Why I sing OPERA

Last year, I returned to the stage after a ten year break. I did three shows – Edward II, Sound of Music, and O’er the Ramparts. One was a cabaret style frame for a straight play, in which I improvised a character, Sally Fitzgerald Kelly, owner and proprietor of the Black & White Bar. The second was a classic musical, and the third a world premiere musical. And then in June of this year, I did another musical, Music Man, in which I played Mrs. Paroo. This show had a special significance to me – it was the first show I was ever in, as a chorister at Hamilton High School.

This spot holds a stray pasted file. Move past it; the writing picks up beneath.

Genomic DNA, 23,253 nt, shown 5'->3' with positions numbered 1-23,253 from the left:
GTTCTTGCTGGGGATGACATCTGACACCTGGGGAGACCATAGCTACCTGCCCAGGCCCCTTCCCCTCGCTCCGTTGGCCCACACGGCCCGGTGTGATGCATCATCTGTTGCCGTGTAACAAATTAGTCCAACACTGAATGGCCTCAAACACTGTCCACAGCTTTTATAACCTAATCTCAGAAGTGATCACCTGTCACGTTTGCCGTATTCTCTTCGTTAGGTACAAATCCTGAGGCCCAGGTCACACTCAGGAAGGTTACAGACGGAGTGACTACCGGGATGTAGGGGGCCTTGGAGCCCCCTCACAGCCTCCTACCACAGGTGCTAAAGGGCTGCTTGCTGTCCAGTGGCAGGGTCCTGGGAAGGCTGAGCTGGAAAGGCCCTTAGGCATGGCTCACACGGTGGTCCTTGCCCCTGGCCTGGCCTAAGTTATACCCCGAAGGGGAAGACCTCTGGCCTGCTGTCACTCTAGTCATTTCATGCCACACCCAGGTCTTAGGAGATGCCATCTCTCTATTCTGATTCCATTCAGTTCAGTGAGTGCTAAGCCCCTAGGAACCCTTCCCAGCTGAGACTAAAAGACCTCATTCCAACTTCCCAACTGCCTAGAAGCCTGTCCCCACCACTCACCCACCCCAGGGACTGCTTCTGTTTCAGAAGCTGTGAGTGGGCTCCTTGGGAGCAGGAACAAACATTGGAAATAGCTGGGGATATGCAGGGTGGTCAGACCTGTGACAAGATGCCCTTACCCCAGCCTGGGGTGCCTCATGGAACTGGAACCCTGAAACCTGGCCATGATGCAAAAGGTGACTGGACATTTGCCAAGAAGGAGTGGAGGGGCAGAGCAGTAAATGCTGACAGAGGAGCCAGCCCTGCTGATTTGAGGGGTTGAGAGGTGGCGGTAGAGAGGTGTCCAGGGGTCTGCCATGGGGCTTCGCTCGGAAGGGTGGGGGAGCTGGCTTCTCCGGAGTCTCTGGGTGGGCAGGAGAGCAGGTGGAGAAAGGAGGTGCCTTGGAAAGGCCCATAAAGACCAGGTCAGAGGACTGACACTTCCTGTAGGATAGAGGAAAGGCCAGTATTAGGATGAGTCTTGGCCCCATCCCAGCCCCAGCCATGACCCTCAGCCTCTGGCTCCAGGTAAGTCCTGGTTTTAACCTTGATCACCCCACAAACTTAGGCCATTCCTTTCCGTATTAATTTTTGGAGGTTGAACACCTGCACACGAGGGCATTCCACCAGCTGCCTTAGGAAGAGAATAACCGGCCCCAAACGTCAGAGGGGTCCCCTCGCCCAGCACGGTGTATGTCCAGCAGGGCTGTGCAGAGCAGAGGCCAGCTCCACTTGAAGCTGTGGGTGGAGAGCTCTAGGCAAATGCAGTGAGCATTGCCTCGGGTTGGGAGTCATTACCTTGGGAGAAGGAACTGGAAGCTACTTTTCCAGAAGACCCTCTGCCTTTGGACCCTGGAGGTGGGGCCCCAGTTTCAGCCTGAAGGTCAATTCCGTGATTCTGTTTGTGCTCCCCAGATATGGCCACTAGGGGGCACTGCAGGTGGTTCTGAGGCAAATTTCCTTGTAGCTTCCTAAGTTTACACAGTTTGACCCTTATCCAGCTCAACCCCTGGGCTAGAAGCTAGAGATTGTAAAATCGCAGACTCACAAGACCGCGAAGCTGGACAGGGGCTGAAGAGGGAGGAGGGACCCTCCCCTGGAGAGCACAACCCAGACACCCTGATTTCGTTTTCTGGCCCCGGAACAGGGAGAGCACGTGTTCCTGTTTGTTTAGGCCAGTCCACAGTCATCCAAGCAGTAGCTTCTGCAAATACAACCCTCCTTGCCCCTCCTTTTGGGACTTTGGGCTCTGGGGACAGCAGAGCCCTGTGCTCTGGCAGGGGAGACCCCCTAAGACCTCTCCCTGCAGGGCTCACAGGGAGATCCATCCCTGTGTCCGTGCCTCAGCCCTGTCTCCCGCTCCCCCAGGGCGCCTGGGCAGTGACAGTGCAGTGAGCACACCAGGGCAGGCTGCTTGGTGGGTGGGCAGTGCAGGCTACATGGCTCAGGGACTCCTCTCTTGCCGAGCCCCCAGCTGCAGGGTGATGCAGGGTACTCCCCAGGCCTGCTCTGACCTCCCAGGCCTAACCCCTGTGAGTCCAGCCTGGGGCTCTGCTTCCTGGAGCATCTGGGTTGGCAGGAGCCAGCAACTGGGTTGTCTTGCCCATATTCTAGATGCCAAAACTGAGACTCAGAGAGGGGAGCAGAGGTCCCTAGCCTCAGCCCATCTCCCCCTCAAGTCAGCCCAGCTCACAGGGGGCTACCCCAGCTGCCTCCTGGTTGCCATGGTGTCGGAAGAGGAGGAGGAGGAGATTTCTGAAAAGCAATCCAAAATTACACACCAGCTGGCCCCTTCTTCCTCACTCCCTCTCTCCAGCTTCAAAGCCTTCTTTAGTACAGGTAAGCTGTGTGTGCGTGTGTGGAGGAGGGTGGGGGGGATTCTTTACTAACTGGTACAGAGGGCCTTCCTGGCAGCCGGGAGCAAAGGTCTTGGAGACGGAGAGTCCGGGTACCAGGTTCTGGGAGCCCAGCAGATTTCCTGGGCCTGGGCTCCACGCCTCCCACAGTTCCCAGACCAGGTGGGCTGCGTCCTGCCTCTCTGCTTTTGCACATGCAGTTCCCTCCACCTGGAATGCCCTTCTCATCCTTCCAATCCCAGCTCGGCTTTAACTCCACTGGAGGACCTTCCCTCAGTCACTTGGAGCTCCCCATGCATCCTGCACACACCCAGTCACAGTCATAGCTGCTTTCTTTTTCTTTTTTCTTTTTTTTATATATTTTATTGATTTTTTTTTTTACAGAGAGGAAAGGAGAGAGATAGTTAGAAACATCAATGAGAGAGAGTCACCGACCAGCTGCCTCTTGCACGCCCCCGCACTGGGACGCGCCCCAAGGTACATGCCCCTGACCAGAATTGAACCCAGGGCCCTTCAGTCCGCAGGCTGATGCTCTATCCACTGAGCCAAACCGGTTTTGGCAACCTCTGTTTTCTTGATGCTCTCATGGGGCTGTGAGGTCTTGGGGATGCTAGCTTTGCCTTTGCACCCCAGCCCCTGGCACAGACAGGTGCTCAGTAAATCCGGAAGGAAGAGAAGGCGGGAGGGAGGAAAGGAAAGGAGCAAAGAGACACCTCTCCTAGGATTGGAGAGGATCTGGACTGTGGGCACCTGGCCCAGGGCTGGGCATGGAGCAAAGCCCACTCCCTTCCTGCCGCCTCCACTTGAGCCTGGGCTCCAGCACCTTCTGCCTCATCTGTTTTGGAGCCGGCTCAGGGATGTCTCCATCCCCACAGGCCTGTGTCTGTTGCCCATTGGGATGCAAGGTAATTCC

Doing musicals was what I intended to do when I went into music. I loved all the classic musicals. But when I went to college, that wasn’t the direction I was steered toward. There were no musical theater degree programs in those days. Everything was classical. So, I wound up being an opera singer, with my first professional gig right out of college with the Florentine Opera in Carmen. And I put aside musicals for the longest time – I sang for 7 seasons with Washington Opera (now Washington National Opera), I did Gilbert & Sullivan with the Young Vic in Baltimore and Victorian Lyric in DC, I sang with Wolf Trap Opera, Washington Concert Opera, Opera Theatre of Northern Virginia, and then when I came to Wisconsin, I did a couple of shows with Lyric Opera of Chicago, toured with Opera for the Young out of Madison, did a show with Dupage Opera Theater, with Chicago Opera Theater, three shows with Skylight, and then…. everything stopped.  We won’t discuss why. but it did.